Virginia Bill to Amend Operator Deductions and Loss Carryover

Hawaii’s 55% Tax on Consumer Betting Winnings Is a Tough Sell

America is still feverish with the showdown during the Super Bowl LVI, which saw the Cincinnati Bengals lose in a soul-crushing three-point difference the last stretch, making the Los Angeles Rams this year’s Big Game champions. Some of this must have rubbed off on Hawaiian lawmakers as one of them decided to act and bring up the topic of legalizing sports betting in the Aloha State yet again. 

Time to Act on Sports Gambling in Hawaii 

To Rep. John Mizuno, it’s all a wasted opportunity not having legal wagers at home, and while he has slim chances of succeeding, Mizuno is determined to do all in his power to see a sports gambling bill pass through the legislature this year. Hawaii is already making some inroads in the matte. Last month, the state proposed what could be possibly the highest sports betting tax levy in the United States.

Lawmakers supporting legalization floated the idea that the state should charge operators 55%. Mizuno’s bill espouses this same idea, and he seems to feel that the higher tax rate would give an additional incentive among fellow lawmakers to at least stop and think if this would not be a good idea. 

After all, the potential for a steady revenue source is legitimate. Mizuno wants to see an Online Sports Wagering Corp. established, which will allow remote gambling. Should this move succeed, it could be up and running by July 1, but this seems unlikely. Mizuno’s bill is different than what most of his counterparts do in other states.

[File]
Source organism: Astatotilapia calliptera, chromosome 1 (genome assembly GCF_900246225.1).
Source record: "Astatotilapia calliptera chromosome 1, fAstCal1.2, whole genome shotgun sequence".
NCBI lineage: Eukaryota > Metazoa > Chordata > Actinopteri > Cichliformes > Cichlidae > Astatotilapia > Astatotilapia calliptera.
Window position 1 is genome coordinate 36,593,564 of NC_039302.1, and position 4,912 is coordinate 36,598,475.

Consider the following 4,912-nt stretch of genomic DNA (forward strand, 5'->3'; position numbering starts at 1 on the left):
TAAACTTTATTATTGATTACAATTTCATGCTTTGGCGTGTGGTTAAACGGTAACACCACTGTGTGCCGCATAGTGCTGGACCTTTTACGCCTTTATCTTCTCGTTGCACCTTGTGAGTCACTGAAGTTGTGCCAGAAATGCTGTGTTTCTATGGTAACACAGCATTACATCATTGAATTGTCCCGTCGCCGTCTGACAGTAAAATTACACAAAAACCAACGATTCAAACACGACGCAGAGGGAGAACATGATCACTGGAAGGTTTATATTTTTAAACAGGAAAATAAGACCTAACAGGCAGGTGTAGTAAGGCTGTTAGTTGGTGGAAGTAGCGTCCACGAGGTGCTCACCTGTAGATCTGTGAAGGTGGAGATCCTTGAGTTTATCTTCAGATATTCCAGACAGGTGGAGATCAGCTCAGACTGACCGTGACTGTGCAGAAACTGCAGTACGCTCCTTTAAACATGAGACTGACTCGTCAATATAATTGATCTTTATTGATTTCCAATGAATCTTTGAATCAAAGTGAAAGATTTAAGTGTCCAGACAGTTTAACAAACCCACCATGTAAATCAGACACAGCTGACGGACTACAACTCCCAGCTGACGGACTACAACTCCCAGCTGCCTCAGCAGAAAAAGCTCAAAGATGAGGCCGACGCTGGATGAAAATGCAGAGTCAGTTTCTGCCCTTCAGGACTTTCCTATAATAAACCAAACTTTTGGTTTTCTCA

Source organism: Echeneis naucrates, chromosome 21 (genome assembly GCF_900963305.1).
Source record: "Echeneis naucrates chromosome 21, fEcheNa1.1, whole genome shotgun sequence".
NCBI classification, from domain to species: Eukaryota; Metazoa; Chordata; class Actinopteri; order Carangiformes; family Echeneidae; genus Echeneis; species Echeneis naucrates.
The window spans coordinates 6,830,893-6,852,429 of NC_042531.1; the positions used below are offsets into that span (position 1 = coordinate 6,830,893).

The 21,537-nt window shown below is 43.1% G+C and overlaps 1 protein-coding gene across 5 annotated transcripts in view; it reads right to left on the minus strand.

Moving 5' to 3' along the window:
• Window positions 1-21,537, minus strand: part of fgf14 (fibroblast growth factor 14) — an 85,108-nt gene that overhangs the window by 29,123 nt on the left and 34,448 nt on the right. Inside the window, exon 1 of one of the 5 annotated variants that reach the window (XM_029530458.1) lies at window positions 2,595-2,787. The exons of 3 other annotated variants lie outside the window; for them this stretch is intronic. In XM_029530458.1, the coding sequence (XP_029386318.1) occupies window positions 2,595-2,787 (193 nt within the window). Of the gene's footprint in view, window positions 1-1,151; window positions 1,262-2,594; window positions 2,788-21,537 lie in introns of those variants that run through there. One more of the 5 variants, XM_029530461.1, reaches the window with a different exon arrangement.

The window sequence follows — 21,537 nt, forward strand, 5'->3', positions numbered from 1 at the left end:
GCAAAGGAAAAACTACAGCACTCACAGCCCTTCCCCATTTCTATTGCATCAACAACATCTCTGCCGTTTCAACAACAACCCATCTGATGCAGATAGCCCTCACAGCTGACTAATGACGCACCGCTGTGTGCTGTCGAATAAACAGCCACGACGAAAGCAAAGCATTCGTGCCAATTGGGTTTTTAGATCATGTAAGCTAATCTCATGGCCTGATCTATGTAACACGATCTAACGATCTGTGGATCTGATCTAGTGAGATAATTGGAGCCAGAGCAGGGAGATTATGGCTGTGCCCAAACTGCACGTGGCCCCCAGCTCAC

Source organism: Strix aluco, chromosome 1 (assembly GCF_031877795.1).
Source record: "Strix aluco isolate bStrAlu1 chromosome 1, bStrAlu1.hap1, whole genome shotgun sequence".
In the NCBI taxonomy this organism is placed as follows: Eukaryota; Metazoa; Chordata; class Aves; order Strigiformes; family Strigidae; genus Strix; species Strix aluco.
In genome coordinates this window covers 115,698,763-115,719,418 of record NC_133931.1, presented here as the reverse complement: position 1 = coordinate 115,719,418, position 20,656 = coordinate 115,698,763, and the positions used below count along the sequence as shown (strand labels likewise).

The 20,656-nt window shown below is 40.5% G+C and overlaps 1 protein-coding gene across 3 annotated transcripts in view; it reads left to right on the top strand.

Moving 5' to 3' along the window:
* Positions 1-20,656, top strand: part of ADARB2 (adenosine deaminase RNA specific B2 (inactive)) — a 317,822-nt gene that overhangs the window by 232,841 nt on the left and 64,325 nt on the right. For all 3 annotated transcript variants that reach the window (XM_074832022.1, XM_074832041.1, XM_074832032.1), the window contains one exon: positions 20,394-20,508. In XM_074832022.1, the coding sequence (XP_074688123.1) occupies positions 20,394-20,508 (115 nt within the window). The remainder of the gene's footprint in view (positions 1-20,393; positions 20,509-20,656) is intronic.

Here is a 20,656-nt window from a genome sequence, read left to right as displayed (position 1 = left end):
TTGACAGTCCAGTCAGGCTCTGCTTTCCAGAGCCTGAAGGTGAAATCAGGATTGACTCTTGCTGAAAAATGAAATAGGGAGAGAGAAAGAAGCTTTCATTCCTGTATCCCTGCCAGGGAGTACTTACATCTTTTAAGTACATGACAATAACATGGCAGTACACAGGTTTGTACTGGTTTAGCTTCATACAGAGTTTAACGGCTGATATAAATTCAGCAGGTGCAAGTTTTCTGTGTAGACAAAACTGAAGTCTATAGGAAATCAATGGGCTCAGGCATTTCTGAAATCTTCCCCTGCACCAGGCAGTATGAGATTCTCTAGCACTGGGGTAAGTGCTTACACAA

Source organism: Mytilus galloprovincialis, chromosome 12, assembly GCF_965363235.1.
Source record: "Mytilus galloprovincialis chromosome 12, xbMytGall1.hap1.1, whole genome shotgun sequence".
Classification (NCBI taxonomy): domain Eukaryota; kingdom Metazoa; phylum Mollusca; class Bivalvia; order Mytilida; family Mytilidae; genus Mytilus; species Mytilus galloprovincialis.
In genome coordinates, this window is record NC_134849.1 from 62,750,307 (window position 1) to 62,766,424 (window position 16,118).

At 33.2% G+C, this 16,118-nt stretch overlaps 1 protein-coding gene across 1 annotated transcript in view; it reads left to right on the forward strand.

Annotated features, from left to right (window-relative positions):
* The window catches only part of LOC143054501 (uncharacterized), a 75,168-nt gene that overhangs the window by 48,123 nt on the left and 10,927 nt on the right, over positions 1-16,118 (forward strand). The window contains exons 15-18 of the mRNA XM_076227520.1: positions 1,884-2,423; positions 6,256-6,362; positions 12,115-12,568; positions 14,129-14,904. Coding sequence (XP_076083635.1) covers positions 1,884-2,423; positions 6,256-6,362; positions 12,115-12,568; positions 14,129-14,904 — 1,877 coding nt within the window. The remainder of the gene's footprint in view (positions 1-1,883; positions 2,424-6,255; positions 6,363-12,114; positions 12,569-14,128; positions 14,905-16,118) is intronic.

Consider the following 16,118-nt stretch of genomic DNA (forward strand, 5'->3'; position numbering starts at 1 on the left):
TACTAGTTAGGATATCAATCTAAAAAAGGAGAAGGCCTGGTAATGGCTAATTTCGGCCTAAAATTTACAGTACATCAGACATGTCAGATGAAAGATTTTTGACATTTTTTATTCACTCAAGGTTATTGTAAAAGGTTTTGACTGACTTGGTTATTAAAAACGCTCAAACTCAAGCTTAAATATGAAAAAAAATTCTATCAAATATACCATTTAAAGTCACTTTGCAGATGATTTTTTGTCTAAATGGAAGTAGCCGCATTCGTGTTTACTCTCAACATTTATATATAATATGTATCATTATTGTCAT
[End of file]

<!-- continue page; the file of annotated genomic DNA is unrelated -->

He proposes that operators should pay a fee but doesn’t specify how much. On the other hand, it seems that sports bettors should be the ones who pay the 55% tax, not the sportsbooks themselves. This actually makes some sense, as the revenue generated by sportsbooks is often just a smidgeon of what the total betting handle is.

Sportsbooks in Iowa generated some $303 million in January but had to pay around $275.9 million back to sports bettors. Instead of taxing the difference that consists of the operator’s revenue, Mizuno wants to go after the much bulkier and far more appealing player winnings. 

Does a Hefty Tax Have a Shot with Operators and Consumers? 

The question is whether this would demotivate sports fans from participating and not reinforce the status quo whereby sports bettors simply opt for offshore gambling sites which offer better odds and no obligation to pay tax, at least in theory. 

Talking to Sports Handle, a leading authority on the sports gambling industry, Mizuno explained his motivation behind the 55% tax. If New York could do it, so could Hawaii, the reasoning went. How this would work is still to be seen in practice, as it’s usually the operators that pick up the tax. 

According to Chris Grove from Eilers & Krejcik Gaming, any confusion at this stage of the bill stemmed from the fact that lawmakers are not always quite aware of how the industry is supposed to work. The bills that hit the mark right from the start are either predicated on the final drafts of other successful bills or simply ask the industry for help. 

Grove argues that Hawaii would have a problem finding online sports betting providers at the cited rate, but he admits that other aspects of the gambling experience, including lotteries, have introduced high taxation successfully. Pennsylvania taxes online slot revenue at 54%, but the bill is footed by operators, not consumers.

Whether a similar approach works with sports betting will be something that will take its time to see into action. Earlier this year, a handful of bills were introduced hoping to also start the conversation and talk about adding sports betting as a way to boost the Aloha State’s tourism industry and limit unregulated sports gambling.